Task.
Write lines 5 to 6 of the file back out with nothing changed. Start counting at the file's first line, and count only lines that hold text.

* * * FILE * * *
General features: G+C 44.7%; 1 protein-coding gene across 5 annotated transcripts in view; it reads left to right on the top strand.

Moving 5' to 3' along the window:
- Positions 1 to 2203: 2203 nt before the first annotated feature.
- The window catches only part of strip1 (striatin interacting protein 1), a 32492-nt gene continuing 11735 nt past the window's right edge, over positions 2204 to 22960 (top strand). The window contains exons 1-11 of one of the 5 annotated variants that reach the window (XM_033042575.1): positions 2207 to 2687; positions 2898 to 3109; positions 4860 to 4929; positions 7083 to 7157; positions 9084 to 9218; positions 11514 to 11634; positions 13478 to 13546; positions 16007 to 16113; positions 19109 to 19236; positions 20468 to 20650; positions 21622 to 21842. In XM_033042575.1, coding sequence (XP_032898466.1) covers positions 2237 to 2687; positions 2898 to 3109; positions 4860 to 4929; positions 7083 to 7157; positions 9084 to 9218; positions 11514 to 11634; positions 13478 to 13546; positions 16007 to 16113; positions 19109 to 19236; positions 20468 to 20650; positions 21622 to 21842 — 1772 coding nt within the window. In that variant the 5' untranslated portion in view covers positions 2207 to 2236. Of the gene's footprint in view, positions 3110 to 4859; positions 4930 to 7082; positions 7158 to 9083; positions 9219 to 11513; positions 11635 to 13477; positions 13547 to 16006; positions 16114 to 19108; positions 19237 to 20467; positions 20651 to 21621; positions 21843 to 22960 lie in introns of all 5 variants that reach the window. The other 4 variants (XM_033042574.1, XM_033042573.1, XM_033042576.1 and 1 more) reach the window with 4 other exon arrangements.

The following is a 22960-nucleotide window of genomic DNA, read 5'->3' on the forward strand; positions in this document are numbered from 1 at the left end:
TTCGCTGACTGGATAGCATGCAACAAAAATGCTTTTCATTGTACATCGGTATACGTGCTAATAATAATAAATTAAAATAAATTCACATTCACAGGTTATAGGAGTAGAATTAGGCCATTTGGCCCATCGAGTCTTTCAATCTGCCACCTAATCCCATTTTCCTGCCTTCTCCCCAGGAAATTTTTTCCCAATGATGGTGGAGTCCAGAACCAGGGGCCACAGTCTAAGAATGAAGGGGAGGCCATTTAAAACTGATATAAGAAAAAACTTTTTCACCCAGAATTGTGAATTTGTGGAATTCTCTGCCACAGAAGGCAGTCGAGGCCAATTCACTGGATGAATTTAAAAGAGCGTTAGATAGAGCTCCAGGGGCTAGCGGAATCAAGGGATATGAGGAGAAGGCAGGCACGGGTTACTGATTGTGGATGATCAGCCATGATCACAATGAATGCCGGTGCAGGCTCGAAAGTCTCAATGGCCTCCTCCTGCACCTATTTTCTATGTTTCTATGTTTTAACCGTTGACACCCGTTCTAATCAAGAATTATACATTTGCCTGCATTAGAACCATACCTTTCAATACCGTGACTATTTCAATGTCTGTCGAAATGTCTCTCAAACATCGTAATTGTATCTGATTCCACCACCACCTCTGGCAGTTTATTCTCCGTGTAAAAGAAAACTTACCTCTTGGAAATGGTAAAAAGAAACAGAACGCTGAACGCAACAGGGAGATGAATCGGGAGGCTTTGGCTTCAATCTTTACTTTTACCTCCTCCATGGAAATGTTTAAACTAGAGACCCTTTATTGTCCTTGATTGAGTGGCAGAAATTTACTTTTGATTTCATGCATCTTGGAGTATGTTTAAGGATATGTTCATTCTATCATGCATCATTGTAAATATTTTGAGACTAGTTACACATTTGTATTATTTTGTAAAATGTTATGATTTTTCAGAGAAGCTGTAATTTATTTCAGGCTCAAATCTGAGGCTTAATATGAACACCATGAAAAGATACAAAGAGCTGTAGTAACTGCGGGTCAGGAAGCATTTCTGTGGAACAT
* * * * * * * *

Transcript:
The following is a 22960-nucleotide window of genomic DNA, read 5'->3' on the forward strand; positions in this document are numbered from 1 at the left end:
TTCGCTGACTGGATAGCATGCAACAAAAATGCTTTTCATTGTACATCGGTATACGTGCTAATAATAATAAATTAAAATAAATTCACATTCACAGGTTATAGGAGTAGAATTAGGCCATTTGGCCCATCGAGTCTTTCAATCTGCCACCTAATCCCATTTTCCTGCCTTCTCCCCAGGAAATTTTTTCCCAATGATGGTGGAGTCCAGAACCAGGGGCCACAGTCTAAGAATGAAGGGGAGGCCATTTAAAACTGATATAAGAAAAAACTTTTTCACCCAGAATTGTGAATTTGTGGAATTCTCTGCCACAGAAGGCAGTCGAGGCCAATTCACTGGATGAATTTAAAAGAGCGTTAGATAGAGCTCCAGGGGCTAGCGGAATCAAGGGATATGAGGAGAAGGCAGGCACGGGTTACTGATTGTGGATGATCAGCCATGATCACAATGAATGCCGGTGCAGGCTCGAAAGTCTCAATGGCCTCCTCCTGCACCTATTTTCTATGTTTCTATGTTTTAACCGTTGACACCCGTTCTAATCAAGAATTATACATTTGCCTGCATTAGAACCATACCTTTCAATACCGTGACTATTTCAATGTCTGTCGAAATGTCTCTCAAACATCGTAATTGTATCTGATTCCACCACCACCTCTGGCAGTTTATTCTCCGTGTAAAAGAAAACTTACCTCTTGGAAATGGTAAAAAGAAACAGAACGCTGAACGCAACAGGGAGATGAATCGGGAGGCTTTGGCTTCAATCTTTACTTTTACCTCCTCCATGGAAATGTTTAAACTAGAGACCCTTTATTGTCCTTGATTGAGTGGCAGAAATTTACTTTTGATTTCATGCATCTTGGAGTATGTTTAAGGATATGTTCATTCTATCATGCATCATTGTAAATATTTTGAGACTAGTTACACATTTGTATTATTTTGTAAAATGTTATGATTTTTCAGAGAAGCTGTAATTTATTTCAGGCTCAAATCTGAGGCTTAATATGAACACCATGAAAAGATACAAAGAGCTGTAGTAACTGCGGGTCAGGAAGCATTTCTGTGGAACAT